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Jeffords' defection throws the Senate to the Democrats
Wrench in Dubya's Plans

June 8, 2001 | Page 3

"A SEISMIC shift." "Turning Washington upside down." "Bush's agenda in peril." Clichés like these filled political commentary following Vermont Sen. James Jeffords' decision to leave the Republican Party, turning control of the U.S. Senate over to the Democrats.

It was certainly a pleasure to see Jeffords hand Bush and his henchmen their biggest setback since they stole the presidency. For a president who lost the popular vote and was installed in the White House thanks to a 5-4 vote of the U.S. Supreme Court, Bush has been acting as if he has a mandate for a hard-right agenda.

Bush only got close enough to steal the election last fall because he camouflaged his real ideas with rhetoric about "compassion" and "changing the tone" in Washington. Yet once in office, the Bush gang pushed so hard so fast that even Republican moderates like Jeffords got a little queasy.

Jeffords' defection should throw a wrench in their plans. The new Democratic-controlled Senate is expected to put an end to Bush's dreams of drilling for oil in the Arctic National Wildlife Refuge and handing out federal judgeships to anti-abortion fanatics.

But the switch isn't necessarily the political earthquake it's been made out to be. For one thing, Jeffords waited until after Congress passed Bush's most cherished proposal--a $1.35 trillion tax cut giveaway to the richest Americans. This is hardly a victory for the "moderation" that Jeffords--who voted for the tax cut--claims to represent.

Then there's the new Senate leadership to consider. Since Bush took over in January, Democrats have pleaded that they're powerless to promote their agenda with Republicans running the show in both houses of Congress.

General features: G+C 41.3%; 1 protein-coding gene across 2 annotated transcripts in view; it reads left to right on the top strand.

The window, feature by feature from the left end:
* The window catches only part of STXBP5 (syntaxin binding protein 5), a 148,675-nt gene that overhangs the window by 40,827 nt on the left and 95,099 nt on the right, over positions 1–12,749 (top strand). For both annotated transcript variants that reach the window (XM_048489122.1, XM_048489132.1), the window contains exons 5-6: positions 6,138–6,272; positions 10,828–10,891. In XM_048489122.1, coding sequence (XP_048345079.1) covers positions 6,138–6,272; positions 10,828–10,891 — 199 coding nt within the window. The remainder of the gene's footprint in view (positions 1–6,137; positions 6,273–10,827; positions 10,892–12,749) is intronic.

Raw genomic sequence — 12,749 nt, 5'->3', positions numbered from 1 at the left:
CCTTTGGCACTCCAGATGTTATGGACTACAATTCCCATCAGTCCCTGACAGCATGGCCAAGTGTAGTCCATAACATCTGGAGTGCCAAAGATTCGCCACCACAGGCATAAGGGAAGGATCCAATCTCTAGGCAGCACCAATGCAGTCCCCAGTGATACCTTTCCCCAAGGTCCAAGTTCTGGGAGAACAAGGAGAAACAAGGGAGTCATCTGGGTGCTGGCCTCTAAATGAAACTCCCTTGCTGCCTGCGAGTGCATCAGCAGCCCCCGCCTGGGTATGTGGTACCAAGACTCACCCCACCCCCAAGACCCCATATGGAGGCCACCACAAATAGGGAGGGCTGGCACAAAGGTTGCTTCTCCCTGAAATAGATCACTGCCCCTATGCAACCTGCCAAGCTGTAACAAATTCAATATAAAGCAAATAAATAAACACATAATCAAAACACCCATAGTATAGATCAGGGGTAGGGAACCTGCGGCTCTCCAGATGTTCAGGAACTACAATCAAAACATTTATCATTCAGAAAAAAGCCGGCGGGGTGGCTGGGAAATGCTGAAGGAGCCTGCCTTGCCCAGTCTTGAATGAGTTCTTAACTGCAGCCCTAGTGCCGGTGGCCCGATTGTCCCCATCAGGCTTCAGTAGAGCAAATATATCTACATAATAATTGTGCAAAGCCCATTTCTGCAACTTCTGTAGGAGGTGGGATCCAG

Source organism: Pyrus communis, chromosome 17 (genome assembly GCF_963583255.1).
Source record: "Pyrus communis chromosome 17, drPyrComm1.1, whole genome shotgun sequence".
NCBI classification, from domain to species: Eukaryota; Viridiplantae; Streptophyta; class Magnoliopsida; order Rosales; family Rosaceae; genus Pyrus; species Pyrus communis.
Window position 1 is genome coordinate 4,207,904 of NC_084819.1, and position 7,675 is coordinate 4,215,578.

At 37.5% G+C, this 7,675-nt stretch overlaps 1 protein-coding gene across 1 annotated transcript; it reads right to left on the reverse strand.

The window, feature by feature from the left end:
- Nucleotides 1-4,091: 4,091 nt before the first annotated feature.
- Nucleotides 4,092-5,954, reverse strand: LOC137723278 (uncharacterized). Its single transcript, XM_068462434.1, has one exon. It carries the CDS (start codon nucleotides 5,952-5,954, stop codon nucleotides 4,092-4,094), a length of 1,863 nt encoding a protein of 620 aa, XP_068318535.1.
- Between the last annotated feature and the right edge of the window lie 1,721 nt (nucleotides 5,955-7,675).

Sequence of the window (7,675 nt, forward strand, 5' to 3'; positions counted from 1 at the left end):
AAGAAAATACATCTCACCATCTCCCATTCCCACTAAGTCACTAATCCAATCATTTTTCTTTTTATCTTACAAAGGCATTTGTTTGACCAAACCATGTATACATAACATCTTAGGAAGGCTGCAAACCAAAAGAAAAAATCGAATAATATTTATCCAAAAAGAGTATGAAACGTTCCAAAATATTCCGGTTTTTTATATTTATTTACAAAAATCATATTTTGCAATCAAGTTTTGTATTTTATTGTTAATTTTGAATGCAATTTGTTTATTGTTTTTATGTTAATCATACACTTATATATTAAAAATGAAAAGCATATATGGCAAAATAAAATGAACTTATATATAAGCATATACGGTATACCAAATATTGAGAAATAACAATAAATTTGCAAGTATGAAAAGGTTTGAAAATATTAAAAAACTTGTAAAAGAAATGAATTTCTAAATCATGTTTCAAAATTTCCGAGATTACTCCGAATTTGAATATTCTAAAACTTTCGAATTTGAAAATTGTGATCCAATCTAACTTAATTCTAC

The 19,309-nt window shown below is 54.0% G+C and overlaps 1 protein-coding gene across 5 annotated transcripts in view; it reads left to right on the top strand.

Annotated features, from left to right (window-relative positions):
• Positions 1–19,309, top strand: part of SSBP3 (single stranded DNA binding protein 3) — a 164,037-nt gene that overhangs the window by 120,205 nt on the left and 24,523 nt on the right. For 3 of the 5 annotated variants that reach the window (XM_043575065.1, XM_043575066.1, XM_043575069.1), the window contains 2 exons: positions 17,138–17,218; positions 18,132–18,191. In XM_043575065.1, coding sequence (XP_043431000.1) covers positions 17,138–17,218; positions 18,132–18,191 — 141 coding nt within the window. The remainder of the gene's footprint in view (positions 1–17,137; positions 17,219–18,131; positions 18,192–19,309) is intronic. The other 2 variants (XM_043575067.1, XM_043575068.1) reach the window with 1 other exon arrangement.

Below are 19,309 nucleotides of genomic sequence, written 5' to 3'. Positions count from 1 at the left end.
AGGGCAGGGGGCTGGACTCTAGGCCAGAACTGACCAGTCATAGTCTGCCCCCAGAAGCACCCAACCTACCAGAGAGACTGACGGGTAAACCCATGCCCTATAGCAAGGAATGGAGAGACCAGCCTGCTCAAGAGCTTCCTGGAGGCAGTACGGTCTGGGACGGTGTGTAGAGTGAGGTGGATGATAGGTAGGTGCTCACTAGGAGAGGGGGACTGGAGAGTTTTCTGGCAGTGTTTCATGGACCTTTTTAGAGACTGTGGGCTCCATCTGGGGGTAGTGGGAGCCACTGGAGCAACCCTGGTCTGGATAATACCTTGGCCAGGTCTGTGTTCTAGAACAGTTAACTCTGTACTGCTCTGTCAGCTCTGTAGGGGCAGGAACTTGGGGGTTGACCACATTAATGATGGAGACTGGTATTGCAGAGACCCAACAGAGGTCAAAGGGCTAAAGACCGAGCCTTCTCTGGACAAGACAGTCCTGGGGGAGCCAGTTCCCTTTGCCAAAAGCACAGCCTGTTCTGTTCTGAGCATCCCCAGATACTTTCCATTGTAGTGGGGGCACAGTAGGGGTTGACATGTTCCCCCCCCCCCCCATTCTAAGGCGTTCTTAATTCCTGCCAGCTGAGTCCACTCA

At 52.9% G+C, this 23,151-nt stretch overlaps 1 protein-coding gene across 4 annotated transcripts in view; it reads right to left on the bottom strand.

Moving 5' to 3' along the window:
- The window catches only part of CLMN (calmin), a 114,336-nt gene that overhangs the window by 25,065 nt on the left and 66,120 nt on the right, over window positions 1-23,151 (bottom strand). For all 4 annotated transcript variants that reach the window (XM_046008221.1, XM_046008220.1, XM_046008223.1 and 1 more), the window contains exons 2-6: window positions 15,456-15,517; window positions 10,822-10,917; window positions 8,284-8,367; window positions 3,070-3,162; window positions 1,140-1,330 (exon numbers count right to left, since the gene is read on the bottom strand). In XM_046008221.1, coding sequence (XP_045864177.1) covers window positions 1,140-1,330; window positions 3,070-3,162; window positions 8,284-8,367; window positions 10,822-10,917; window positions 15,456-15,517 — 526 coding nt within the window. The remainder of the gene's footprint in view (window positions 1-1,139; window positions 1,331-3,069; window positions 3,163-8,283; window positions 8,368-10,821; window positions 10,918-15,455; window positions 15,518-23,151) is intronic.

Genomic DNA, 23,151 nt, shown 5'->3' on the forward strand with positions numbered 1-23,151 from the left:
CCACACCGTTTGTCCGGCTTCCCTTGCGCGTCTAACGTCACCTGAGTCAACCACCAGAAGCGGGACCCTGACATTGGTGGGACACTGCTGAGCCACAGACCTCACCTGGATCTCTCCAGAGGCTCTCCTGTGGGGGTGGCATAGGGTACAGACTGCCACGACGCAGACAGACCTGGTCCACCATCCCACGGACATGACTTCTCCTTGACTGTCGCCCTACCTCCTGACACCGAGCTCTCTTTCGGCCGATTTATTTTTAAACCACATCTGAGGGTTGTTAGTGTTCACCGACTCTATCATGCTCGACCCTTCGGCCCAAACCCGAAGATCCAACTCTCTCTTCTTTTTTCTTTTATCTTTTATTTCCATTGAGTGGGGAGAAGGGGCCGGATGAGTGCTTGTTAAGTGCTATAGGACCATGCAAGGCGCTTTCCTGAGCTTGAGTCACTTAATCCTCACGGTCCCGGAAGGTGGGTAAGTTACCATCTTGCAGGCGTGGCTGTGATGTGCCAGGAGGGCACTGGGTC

That was always a dubious argument. Democratic votes confirmed John Ashcroft as attorney general, repealed workplace safety regulations and passed reactionary bankruptcy "reform" and the tax cut bill.

Now Democrats say they'll stand up to Bush and push campaign finance reform, a "patients' bill of rights" and a Medicare prescription drug benefit. If they did make a real fight on these issues, they'd certainly be more in tune with ordinary people--even if their proposals fall far short of what's needed.

But don't hold your breath. The Democrats are now in line to rake in more money from corporations looking for "access" to the majority party in the Senate. And Majority Leader Tom Daschle (D-S.D.) says he'll "work with" Bush in a spirit of "bipartisanship."

Already, Democratic so-called "centrists" like Sens. Joseph Lieberman (D-Conn.) and John Breaux (D-La.) are cautioning their colleagues not to "move too far to the left." That's another way of saying that Democrats shouldn't support positions that might help millions of ordinary people--but wouldn't be popular with the big corporations that pull the strings in Washington.

The Democrats want to "moderate" Bush's agenda--when it should be rejected wholesale. We have to build an opposition at the grassroots that challenges both parties of big business in Washington.

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